On September 14th, 2016, the Brazilian Federal Revenue Service (“RFB”) published the Normative Instruction RFB No. 1,658/2016, which included legal entities incorporated as holding companies in Austria in the list of privileged fiscal regimes.

Although the list mentions “legal entities incorporated in the form of holding company“, the wording is imprecise, because the administration of equity investments is a corporate object of the legal entity, rather than a corporate form. In Austria, a holding company can be incorporated either as an “Aktiengesellschaft” – AG (joint-stock company) or as a “Gesellschaft mit beschraenkter Haftung” – GmbH (limited liability company). In practice, the GmbH is commonly used for holding companies due to its uncomplicated formation and simplified corporate governance.

The Normative Instruction RFB No. 1,658/2016 does not expressly mention why holding companies established in Austria were included in the list of privileged tax regimes. Ever since the first time the matter was regulated in Brazil, the Brazilian tax administration has been adopting a system of listing countries and jurisdictions that fall under the concepts of low-tax jurisdictions and privileged tax regimes. However, it does not provide any express justification for the inclusion of a given country in the list.

Despite the lack of an express statement indicating the harmful tax treatment applicable in each listed country, the interpretation of Article 24-A of Law n. 9,430/1996, which defines the privileged tax regimes, may shed some light on the Brazilian tax authorities’ reasoning.

According to this legal provision, it is considered as a privileged tax regime the one that presents one or more of the following characteristics:

  • It does not tax income or taxes it at a maximum rate lower than 20% (twenty percent);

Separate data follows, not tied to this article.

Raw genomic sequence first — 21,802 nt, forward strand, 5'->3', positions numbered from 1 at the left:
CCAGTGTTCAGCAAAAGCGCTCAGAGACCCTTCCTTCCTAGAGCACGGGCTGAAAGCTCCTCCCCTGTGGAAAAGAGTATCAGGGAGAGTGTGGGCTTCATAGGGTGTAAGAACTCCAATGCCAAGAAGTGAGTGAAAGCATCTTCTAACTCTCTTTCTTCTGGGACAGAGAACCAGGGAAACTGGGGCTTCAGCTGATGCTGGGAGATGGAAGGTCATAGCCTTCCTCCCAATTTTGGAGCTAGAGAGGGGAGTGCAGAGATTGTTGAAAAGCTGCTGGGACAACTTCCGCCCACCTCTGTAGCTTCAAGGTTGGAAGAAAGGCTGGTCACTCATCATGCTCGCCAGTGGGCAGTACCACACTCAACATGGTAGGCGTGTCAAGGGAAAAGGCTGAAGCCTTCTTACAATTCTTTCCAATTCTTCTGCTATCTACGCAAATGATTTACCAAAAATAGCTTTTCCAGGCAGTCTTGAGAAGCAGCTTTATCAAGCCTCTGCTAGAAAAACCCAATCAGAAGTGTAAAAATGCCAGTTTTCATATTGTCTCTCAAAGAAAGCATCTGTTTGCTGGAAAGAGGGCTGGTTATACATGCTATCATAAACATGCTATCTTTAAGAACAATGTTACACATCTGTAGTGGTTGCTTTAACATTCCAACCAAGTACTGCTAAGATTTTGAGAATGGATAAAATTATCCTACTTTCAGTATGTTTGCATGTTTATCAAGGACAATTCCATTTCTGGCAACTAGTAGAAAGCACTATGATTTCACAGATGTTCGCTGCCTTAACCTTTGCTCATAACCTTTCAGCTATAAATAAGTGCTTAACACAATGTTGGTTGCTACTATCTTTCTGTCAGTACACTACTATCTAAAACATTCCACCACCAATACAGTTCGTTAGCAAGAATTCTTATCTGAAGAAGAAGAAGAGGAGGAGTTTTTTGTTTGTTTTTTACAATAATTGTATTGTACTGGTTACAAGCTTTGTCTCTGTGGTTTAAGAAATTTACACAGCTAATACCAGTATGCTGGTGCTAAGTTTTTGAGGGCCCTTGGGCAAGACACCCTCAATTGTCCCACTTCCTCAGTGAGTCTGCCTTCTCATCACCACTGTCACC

• It grants tax benefits to a non-resident individual or legal entity: (a) without requiring substantial economic activity to be carried in the country or dependency; or (b) contingent upon no substantial economic activity being carried out in the country or dependency;
  • It does not tax, or taxes at a maximum rate lower than 20% (twenty percent), income earned outside its territory;
  • It does not provide access to information related to shareholding composition, ownership of goods or rights, or the economic transactions carried out.

The Executive Branch may reduce the percentages established in Article 24-A of Law n. 9,430/1996. Based on this legislative delegation, Brazil’s Finance Minister issued the Ordinance MF nº 488/2014 reducing the minimum tax rate required from 20% to 17%, whilst maintaining all other conditions applicable.

Holding companies set up in Austria may benefit from a “participation exemption regime”, according to which dividends received from foreign companies are not subject to tax if the parent company owns at least 10% of the share capital for a minimum period of 1 year. Similarly, capital gains derived from the disposal of shares of a non-resident company in which the parent company holds at least 10% of the share capital for a period of at least 1 year are exempt from Austrian corporate income tax[1].

At first sight, the Austrian participation exemption regime may fall under item (iii) above, since it does not tax dividends and capital gains earned outside its territory, provided that certain conditions are met. Nevertheless, this legal provision has to be interpreted in a narrow sense, in order to reach only countries that have adopted, albeit partially, territorial tax systems. Otherwise, any tax exemption granted to a specific type of income obtained abroad would fall under the concept of privileged tax regime, leading to the inclusion of such country in the list issued by the Brazilian tax administration.